New Jersey took another step into the future of online sports gambling when lawmakers recently passed Bill A637. The bi-partisan bill, known casually as the eSports Betting Bill, was first introduced to state officials in January 2020 and has generated a great deal of attention from that moment. Some of that attention has been deserving, while some have not. But that is to be expected with any kind of controversial law. What the bill does is focus on the definition of sporting events. Essentially, Bill A637 revises and expands that definition to clarify what sporting events are under the New Jersey sports betting regulations. The expanded part of the definition includes eSports.
The Bill Is Still Not Law, But It Is Closer
What happened with Bill A637 is a long journey, such as the case with any bill introduction at the legislative level. In July 2020, the bill receive unanimous support from the New Jersey Assembly. The most recent step in the process was Senate approval, which the bill now has. Once it becomes law, the eSports Betting Bill authorizes operators to accept wagering on eSports, but with a limit of $100 and a potential winning maximum of $500. Although that may sound restrictive, the New Jersey Division of Gaming Enforcement (DGE) has hinted that those limits may be increased if the bill is sanctioned by the regulatory body.
Previous to Bill A637, sportsbooks in the state were permitted to accept eSports bets, but only if state regulatory approval was in place. The DGE provided that in November 2019 when the Borgata Casino in Atlantic City accepted the first-ever New Jersey eSports wager. It was on the League of Legends World Championship finals. That was following in September 2020 when wagers were accepted by licensed operators on the VIE.gg Counter-Strike: Global Offensive Legend Series. How those events fared in the generation of gambling revenue is unknown.
New Jersey Has Been Supportive Of Sports Betting
Sports betting is nothing new to New Jersey. The state played an important role in the overturning of PASPA by the Supreme Count in May 2018. The Professional and Amateur Sports Protection Act of 1992 (PASPA) was an Act that prohibited sports gambling under state law. A few states fought that decision, with New Jersey making most of the noise seeing a future in gambling revenues coming directly from sports betting. It was not an easy sell, but the Supreme Court dropkicked PASPA, which opened the doors for sports betting. Most recently, New Jersey has been pushing the envelope on how regulated eSports betting should be and has gone as far as the state launching an initiative in September 2020. The concept was to curate and support those businesses that sped up the development of the eSports industry in the state. The New Jersey Economic Development Authority (NJEDA) took the lead on the program which was formed as a collaboration between that body and stakeholders, and other groups supporting eSports activities. The primary focus of the initiative is eSports wagering.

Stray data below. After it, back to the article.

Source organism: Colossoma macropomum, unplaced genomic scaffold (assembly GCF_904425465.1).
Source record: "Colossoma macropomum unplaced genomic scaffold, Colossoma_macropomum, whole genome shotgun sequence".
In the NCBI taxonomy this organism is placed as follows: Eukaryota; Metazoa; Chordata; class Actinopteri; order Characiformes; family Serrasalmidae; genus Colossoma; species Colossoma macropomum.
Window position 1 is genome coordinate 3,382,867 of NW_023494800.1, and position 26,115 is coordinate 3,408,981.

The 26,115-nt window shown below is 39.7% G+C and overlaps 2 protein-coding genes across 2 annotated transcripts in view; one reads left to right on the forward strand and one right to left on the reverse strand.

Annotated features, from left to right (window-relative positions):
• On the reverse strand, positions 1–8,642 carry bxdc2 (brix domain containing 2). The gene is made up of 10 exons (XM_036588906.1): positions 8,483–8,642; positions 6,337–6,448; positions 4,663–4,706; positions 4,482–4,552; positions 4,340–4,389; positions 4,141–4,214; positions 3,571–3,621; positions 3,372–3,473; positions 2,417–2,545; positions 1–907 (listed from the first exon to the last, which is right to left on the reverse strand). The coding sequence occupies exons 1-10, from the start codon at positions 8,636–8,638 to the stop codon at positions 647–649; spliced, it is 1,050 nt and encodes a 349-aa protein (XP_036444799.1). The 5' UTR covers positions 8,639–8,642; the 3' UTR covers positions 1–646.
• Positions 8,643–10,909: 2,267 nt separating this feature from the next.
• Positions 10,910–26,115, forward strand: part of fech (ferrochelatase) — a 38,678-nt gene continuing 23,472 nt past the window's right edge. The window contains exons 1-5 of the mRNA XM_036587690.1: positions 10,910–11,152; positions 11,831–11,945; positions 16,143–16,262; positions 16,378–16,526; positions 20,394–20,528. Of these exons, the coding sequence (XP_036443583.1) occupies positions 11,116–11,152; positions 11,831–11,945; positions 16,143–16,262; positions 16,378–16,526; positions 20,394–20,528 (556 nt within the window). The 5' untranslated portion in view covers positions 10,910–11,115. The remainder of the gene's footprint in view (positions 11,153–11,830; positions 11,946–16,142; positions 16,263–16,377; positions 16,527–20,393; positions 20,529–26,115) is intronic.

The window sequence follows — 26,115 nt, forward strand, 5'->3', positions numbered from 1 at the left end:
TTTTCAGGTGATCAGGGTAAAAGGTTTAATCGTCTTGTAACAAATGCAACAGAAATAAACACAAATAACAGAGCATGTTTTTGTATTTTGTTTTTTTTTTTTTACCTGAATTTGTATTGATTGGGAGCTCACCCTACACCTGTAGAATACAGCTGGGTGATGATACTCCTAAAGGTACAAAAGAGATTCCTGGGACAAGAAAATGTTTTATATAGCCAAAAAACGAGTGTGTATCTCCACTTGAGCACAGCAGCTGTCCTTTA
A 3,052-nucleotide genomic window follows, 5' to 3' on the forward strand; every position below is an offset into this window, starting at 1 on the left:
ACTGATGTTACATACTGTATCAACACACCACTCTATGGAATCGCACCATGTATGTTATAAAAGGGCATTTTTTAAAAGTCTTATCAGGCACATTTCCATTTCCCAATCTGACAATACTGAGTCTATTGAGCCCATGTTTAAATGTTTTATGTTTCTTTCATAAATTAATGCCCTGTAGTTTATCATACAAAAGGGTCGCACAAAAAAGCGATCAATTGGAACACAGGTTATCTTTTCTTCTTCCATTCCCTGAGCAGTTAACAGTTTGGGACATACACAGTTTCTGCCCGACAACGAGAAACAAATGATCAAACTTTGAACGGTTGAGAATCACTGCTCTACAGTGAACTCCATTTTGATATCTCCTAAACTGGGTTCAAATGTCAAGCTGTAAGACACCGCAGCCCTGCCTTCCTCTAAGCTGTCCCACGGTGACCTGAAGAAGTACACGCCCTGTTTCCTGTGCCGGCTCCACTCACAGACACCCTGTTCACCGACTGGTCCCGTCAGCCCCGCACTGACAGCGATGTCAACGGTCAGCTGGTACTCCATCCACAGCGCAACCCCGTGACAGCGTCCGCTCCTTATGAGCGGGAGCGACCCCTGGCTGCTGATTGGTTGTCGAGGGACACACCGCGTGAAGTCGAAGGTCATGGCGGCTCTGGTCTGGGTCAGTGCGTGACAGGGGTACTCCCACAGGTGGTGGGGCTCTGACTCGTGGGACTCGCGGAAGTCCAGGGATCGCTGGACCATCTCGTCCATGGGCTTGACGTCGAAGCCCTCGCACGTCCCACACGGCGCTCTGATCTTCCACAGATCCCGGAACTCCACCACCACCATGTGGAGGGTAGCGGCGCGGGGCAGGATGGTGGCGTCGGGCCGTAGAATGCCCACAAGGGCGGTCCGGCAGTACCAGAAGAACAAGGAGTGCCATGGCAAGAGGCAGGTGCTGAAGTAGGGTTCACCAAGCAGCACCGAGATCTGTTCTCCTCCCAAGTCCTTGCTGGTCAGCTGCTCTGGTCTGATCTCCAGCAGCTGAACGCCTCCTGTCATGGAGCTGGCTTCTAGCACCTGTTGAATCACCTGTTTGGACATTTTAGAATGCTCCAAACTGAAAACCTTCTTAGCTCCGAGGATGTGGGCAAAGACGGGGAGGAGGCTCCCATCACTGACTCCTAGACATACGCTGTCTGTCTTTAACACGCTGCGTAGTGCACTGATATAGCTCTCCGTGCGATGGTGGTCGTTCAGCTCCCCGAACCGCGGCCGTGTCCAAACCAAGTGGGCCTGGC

Why Is eSports Such A Big Deal?
Well, you have to give the internet some credit. Not only has it changed the way we do things like communicate, shop, seek information, and get entertained, it has given the gambling industry a whole new stream of revenue. Online casinos with online slots are not there just for fun (sorry to spoil that for you), but it is big business. The same goes for sportsbooks where bettors can drop a few wagers on the big game. It only makes sense that electronic sports and regular sports all become part of the big happy family known as the gambling industry. There is very little difference between the two, except some people, like to call one “real’ sports, but will wager on either if given a chance. And that is really the nuts and bolts of the whole idea behind Bill A637. Sports are sports. Sports betting is sports betting.
There should be no separation between what is electronic sports and what is not. A sports fan is there for the spirit of competition. One of the assemblymen who has been in support of the eSports Betting Bill stated, “Whether they follow along online or in person, hundreds of millions of people watch eSports each year – and that number is only growing.” He added, “This bill will amend our existing sports betting law to include eSports and ultimately expand on the industry to make it more successful.” In the words of one of the bill sponsors, Deputy Majority Leader Eric Houghtaling (D), “With online sports betting now legal in New Jersey, a large number of people already interested in this type of gaming and a lack of physical sporting events to bet on right now due to the pandemic, the time is right for us to expand legal wagering beyond traditional sports.”
New Jersey is a leader in sports betting. The most recent figures released by the DGE are for May 2021 and show a handle of $814.2 million in sports betting alone. That translates to be the state’s fifth-highest monthly total ever and is the ninth month in a row that New Jersey has recorded a handle of more than $740 million. For comparison, no other state where sports betting is legal has passed a total higher than $660 million. To date, New Jersey has taken a total of $1.72 billion in gaming revenue in 2021, up considerably from the $929.7 million collected over the same period a year ago.
Is there any wonder why there is a push to have eSports included in the action? With eSports wagering on the radar, New Jersey is not only breaking new ground, but the state lawmakers are paving the way for other states to jump on board and take advantage of the readily available technology. There is no other way to look at Bill A637 as anything else but a win-win for all involved – the state lawmakers, the gambling venue operators, and the gamblers.